Monday, July 8, 2013
Rancho El Aribabi, Sonora, Mexico - Part 1
This past weekend, I had the honor and privilege to take part in a 3 day trip to Rancho El Aribabi in the northern part of Sonora, Mexico. We were a group of 8, consisting of a herpetologist, a botanist, a photographer, a couple of trackers and 3 birders. Quite a nice variety of backgrounds with a lot of knowledge on the flora and fauna of the region. Less than 2 hours from the United States/Mexico border and situated in a remote valley with a small stream running through the valley. It is located off Mexico Highway 2 between the towns of Imuris and Cananea and is a private ranch that is open to naturalists with advanced registrations. We arrived on Friday afternoon and once all the unpacking was complete, just about everyone took off on their adventures. A good friend, birder, and blogger, of mine that had just recently returned from Guatemala joined me on this trip, Chris Rohrer. While birding was our primary goal we were also interested in just about any other living creature we could find.
I have decided that I have way too many photos for just one post on this trip, so I am going to create 3 different posts on the experience. I got 4 new life bird during this time, but they did not occur on the first day, so the future posts will include those. The first thing we noticed was the huge cacophony of birds singing everywhere, and the very vocal and loudest of all was the Yellow-breasted Chat. Every spring I look forward to the return of this bird to Arizona, but at this location they were everywhere, including juveniles. We even spent the better part of an hour trying to get views of a odd calling bird in deep vegetation only to discover it was a fledgling still being fed by adults. As normal for this bird, they do not usually pose for the camera, but even a fair photo really shows off the brilliance of this bird. (This one was trying to hide its face behind a leaf!)
Another very common bird in this location was the Vermilion Flycatcher and the juveniles from this year's hatch were everywhere. We had one that was constantly hanging around the ranch house with what appears to be leucistic with the amount of white on the top of its head. He was a bird that was very consistent about claiming its territory right off the patio area. I nicknamed him Cotton Top during our stay.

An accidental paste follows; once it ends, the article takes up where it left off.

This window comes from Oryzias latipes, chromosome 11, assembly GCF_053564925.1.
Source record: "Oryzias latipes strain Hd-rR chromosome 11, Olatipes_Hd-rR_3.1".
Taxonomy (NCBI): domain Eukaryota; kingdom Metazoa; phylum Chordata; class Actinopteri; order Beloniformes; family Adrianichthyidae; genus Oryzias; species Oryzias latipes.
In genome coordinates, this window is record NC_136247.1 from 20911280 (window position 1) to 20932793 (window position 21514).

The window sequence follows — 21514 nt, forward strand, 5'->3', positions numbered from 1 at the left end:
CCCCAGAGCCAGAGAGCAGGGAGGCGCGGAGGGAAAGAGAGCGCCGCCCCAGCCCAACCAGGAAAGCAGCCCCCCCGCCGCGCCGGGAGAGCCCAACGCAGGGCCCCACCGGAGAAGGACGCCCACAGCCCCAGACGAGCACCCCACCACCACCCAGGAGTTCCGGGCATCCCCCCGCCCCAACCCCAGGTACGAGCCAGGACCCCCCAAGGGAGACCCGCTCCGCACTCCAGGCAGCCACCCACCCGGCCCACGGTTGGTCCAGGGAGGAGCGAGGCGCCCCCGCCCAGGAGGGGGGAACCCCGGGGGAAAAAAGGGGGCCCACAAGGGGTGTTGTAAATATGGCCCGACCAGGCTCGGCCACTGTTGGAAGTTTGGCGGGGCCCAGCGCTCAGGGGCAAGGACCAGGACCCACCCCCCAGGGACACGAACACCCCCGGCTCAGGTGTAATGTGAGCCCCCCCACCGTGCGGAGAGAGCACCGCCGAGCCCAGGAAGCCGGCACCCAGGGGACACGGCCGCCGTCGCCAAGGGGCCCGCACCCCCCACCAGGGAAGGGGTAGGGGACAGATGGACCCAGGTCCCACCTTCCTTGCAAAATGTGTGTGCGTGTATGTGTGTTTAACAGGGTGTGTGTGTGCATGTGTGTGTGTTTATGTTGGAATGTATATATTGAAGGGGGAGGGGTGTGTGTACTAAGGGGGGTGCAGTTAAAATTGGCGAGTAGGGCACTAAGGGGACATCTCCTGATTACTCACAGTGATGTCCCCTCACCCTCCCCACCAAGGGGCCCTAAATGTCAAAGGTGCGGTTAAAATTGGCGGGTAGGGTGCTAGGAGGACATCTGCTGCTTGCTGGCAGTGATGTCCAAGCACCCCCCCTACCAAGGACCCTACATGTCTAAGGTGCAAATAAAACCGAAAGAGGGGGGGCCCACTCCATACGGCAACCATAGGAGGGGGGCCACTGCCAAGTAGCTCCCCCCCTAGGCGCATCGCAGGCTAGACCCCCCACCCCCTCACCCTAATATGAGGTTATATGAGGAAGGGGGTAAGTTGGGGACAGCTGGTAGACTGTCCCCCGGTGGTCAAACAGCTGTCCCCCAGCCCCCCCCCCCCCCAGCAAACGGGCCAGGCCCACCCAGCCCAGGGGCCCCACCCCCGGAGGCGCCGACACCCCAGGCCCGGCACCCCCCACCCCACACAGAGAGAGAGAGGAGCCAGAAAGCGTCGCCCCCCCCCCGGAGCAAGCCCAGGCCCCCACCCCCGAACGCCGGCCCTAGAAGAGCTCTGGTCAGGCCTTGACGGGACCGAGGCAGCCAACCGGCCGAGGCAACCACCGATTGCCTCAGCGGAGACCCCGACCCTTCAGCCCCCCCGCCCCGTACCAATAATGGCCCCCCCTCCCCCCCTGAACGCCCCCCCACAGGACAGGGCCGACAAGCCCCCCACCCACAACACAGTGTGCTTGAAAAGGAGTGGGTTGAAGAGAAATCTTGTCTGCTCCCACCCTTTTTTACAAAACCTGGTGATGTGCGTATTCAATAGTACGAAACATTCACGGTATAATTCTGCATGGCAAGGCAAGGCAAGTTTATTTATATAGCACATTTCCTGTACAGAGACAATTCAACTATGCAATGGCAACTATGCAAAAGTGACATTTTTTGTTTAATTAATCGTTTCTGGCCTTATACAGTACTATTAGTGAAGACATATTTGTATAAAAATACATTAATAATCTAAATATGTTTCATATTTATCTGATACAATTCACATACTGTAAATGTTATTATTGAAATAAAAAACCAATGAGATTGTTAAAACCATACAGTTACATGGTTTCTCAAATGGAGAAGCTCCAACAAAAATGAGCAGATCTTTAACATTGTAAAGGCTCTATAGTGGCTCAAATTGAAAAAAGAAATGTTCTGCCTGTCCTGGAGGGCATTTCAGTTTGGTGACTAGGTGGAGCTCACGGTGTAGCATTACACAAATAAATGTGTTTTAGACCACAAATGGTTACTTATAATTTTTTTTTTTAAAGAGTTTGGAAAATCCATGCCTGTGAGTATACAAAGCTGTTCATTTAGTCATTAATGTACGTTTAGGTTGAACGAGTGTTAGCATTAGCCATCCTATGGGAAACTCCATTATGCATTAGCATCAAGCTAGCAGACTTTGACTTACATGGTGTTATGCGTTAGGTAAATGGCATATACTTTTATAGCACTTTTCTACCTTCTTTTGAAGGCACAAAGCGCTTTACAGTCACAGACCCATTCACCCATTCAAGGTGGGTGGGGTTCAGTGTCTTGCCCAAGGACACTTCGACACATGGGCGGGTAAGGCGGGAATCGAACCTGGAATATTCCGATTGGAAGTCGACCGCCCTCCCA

Of course we also had many normal males to be seen throughout the vicinity. When I saw my first Vermilion Flycatcher after moving to Arizona, it really strengthened my interest in birds.
One of the first things we did on arrival on Friday was to fill the hummingbird feeders. They had been empty for a short time and did not take too long before the hummers found them. At first it was just a few, but by the time we left, the feeders had become a very valuable bit of territory for the various hummers. One of the first to visit was a Violet-crowned Hummingbird. This is one of my first photos of one, but I got more photos the next 2 days when more of them arrived.
As I mentioned early in the post, we also sought out other creatures and for those that have read some of my previous posts, you know I love to post photos of these other creatures as well. (May not be an expert at them, but still learning.) So we will being with a Clark's Spiny Lizard that was caught climbing a tree and showing off its bright blue colors.
Clark's Spiny Lizard
The small tributary streams were abundant with Lowland Leopard Frogs and they were hard to capture on a photo as they are almost invisible as long as they don't move, but once they move it is usually jumping into the water and out of sight.
Lowland Leopard Frog
Later that afternoon and evening, thanks to Jim Rorabaugh, we got to meet a couple of toads; a Red-spotted Toad and a Sonoran Desert Toad. The Red-spotted quite easily fit into a person hand, but the Sonoran Desert Toad was HUGE, probably about 7".
Sonoran Desert Toad
Stayed tuned for part 2 coming up later in the week.